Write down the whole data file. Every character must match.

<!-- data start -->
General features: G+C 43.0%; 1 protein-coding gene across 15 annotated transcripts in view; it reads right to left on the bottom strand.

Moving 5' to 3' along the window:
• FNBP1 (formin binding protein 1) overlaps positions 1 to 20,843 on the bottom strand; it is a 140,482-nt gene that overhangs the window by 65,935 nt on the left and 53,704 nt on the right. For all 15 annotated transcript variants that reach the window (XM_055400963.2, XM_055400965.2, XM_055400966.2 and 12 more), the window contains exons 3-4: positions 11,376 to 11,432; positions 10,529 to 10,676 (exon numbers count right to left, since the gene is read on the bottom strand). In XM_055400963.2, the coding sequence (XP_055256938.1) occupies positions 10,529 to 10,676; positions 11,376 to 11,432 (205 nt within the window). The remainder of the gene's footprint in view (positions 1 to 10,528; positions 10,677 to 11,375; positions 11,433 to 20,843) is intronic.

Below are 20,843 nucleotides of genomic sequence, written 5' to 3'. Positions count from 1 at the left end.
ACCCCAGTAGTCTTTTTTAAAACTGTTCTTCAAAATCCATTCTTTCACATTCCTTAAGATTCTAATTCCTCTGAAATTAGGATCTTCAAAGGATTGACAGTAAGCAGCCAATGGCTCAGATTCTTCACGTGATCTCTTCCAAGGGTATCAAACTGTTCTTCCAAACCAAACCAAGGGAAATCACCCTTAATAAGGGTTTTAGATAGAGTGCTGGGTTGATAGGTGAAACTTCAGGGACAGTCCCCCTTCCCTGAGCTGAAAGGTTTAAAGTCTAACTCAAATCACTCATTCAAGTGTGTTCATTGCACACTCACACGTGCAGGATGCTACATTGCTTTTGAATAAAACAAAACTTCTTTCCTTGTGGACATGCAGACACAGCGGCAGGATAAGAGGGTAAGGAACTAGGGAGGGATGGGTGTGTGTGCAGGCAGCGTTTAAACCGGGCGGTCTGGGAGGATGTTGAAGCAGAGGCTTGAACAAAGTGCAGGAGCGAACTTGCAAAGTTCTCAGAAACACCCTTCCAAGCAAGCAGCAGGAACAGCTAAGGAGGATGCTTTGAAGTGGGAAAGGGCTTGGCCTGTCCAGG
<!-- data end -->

General features: G+C 43.0%; 1 protein-coding gene across 15 annotated transcripts in view; it reads right to left on the bottom strand.

Moving 5' to 3' along the window:
• FNBP1 (formin binding protein 1) overlaps positions 1 to 20,843 on the bottom strand; it is a 140,482-nt gene that overhangs the window by 65,935 nt on the left and 53,704 nt on the right. For all 15 annotated transcript variants that reach the window (XM_055400963.2, XM_055400965.2, XM_055400966.2 and 12 more), the window contains exons 3-4: positions 11,376 to 11,432; positions 10,529 to 10,676 (exon numbers count right to left, since the gene is read on the bottom strand). In XM_055400963.2, the coding sequence (XP_055256938.1) occupies positions 10,529 to 10,676; positions 11,376 to 11,432 (205 nt within the window). The remainder of the gene's footprint in view (positions 1 to 10,528; positions 10,677 to 11,375; positions 11,433 to 20,843) is intronic.

Below are 20,843 nucleotides of genomic sequence, written 5' to 3'. Positions count from 1 at the left end.
ACCCCAGTAGTCTTTTTTAAAACTGTTCTTCAAAATCCATTCTTTCACATTCCTTAAGATTCTAATTCCTCTGAAATTAGGATCTTCAAAGGATTGACAGTAAGCAGCCAATGGCTCAGATTCTTCACGTGATCTCTTCCAAGGGTATCAAACTGTTCTTCCAAACCAAACCAAGGGAAATCACCCTTAATAAGGGTTTTAGATAGAGTGCTGGGTTGATAGGTGAAACTTCAGGGACAGTCCCCCTTCCCTGAGCTGAAAGGTTTAAAGTCTAACTCAAATCACTCATTCAAGTGTGTTCATTGCACACTCACACGTGCAGGATGCTACATTGCTTTTGAATAAAACAAAACTTCTTTCCTTGTGGACATGCAGACACAGCGGCAGGATAAGAGGGTAAGGAACTAGGGAGGGATGGGTGTGTGTGCAGGCAGCGTTTAAACCGGGCGGTCTGGGAGGATGTTGAAGCAGAGGCTTGAACAAAGTGCAGGAGCGAACTTGCAAAGTTCTCAGAAACACCCTTCCAAGCAAGCAGCAGGAACAGCTAAGGAGGATGCTTTGAAGTGGGAAAGGGCTTGGCCTGTCCAGG